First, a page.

Coping with all VAT tax

Tax is a slightly scary area. I’ve been reading a lot about VAT lately, primarily to make sure I’m fully compliant with all UK laws in the matter, but also to determine how to maximize my income.

As of April 2008, you don’t need to charge VAT until your company has brought in £67,000 of revenue in a year. (Note: you can check the latest figures from the relevant page on the HM Revenue & Customs site).

Once you have registered for VAT, the procedure is fairly simple – you add VAT to any invoices you send people, (eg. you add 17.5% to a bill for IT support services). Once people pay you the VAT, you keep it in a separate account from the main revenue you’re earning.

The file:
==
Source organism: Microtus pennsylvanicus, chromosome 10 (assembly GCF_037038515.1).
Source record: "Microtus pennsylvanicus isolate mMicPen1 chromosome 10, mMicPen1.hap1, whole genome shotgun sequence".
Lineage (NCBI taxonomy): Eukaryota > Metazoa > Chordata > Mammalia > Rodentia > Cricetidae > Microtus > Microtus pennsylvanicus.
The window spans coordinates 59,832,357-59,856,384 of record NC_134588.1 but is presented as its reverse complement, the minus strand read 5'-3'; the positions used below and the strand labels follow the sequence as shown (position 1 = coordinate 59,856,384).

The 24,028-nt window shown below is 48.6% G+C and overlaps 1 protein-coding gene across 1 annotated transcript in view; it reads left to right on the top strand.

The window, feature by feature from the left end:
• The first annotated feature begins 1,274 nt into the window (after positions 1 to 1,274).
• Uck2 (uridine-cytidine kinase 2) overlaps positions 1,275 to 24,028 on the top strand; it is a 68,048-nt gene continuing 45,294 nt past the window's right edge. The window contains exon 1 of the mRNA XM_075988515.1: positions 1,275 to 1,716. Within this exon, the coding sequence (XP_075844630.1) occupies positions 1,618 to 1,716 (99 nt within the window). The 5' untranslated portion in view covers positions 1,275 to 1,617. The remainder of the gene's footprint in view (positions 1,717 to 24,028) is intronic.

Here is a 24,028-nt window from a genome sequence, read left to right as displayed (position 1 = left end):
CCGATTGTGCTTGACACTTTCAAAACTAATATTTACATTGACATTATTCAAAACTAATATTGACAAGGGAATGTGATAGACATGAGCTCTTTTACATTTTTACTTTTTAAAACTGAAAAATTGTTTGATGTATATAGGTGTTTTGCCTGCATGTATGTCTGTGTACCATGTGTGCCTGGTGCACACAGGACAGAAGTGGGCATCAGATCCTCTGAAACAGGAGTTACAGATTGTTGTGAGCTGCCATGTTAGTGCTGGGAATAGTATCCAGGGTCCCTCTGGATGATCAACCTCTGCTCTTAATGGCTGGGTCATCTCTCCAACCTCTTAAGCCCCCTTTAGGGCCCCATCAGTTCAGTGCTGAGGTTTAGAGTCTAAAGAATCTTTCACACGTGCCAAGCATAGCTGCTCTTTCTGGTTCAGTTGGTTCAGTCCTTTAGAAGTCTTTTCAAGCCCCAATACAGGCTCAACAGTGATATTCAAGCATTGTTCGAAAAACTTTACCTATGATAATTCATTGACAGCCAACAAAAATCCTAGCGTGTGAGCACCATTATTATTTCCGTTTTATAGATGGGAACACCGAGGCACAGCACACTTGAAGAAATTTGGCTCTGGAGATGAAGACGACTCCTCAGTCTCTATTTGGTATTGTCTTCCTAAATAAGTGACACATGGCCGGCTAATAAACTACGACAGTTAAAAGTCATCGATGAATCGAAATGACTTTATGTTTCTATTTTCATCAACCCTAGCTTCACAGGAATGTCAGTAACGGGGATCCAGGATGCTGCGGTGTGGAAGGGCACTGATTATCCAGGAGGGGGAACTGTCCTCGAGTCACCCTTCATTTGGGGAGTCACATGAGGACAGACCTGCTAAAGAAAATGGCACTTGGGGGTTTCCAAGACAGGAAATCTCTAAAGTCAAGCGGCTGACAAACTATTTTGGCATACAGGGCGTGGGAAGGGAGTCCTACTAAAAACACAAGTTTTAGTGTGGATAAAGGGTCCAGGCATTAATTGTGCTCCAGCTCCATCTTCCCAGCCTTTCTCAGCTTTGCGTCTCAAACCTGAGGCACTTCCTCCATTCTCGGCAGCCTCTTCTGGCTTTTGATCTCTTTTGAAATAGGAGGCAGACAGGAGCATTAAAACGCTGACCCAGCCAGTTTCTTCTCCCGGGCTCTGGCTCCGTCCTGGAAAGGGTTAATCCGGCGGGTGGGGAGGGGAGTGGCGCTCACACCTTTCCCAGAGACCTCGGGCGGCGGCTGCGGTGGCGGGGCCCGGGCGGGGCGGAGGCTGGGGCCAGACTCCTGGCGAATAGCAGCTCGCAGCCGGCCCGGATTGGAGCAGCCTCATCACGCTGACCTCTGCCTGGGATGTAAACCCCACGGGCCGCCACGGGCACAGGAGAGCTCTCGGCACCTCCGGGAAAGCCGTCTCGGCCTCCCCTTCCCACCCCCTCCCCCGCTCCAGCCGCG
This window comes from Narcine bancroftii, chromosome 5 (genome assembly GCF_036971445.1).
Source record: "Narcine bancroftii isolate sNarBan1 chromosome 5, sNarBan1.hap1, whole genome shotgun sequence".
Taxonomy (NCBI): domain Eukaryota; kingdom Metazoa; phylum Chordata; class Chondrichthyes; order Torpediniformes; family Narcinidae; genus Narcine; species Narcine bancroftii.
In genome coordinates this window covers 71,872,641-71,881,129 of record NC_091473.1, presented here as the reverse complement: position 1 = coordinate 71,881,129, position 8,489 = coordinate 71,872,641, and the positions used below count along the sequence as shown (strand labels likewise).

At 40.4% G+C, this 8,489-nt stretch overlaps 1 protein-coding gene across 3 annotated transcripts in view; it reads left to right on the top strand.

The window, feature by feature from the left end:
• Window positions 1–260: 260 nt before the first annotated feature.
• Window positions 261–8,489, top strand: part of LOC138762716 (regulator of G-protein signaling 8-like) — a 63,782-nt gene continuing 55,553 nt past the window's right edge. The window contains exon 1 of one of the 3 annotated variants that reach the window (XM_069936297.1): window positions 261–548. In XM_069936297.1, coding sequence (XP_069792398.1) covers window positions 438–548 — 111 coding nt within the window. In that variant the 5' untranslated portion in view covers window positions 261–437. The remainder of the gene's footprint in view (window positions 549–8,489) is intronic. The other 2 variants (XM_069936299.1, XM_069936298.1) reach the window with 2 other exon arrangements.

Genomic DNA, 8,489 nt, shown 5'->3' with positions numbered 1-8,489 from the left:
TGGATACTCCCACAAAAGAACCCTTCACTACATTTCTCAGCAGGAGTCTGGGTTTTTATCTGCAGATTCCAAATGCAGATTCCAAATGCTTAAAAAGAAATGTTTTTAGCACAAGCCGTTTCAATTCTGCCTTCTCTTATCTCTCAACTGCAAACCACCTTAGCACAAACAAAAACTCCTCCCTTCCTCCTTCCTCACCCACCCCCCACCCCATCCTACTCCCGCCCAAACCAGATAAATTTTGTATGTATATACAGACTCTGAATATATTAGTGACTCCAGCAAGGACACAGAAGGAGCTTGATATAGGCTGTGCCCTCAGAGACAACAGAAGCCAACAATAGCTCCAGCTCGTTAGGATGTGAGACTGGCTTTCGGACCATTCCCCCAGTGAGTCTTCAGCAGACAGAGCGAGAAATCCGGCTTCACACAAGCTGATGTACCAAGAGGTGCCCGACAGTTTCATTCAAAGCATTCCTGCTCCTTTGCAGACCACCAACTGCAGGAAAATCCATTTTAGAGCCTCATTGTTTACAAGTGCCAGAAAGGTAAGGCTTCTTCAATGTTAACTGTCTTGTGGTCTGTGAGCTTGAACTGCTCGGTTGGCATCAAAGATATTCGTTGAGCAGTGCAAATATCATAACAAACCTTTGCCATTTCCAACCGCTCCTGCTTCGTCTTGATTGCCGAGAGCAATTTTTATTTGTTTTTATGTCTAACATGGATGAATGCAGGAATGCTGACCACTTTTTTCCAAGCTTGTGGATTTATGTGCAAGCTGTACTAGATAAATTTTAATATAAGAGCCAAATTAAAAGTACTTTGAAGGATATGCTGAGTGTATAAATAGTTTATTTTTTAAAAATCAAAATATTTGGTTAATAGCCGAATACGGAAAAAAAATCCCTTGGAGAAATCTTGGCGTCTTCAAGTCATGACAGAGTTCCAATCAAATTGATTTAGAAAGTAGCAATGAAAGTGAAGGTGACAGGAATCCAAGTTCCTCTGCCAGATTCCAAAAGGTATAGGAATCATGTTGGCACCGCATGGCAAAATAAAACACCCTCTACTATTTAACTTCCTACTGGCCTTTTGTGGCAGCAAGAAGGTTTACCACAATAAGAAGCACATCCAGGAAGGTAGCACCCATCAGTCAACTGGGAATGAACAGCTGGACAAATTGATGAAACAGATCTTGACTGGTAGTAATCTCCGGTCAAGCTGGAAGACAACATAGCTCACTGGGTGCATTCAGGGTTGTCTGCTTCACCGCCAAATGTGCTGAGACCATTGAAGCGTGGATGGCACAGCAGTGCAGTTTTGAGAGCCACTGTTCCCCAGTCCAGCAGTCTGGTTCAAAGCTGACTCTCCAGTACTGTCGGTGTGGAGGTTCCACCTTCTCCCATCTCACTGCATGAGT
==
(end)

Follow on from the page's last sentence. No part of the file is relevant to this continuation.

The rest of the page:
You also need to keep a log of anything you buy on behalf of the company that has a VAT charge (most equipment).

When the time comes to hand over the VAT to the tax office, you simply take the money you have saved in your special VAT account, subtract the amount of VAT you have paid on purchases, and send the remainder to your tax office. If you’ve actually spent more than you’ve collected then you can claim it back from the tax man.

You are allowed to register for VAT before your income exceeds a threshold £67,000, but until you’re about to reach that threshold, it’s optional. You might like to register if you know you’re going to be buying a lot of essential equipment for your business and want to claim back the VAT.

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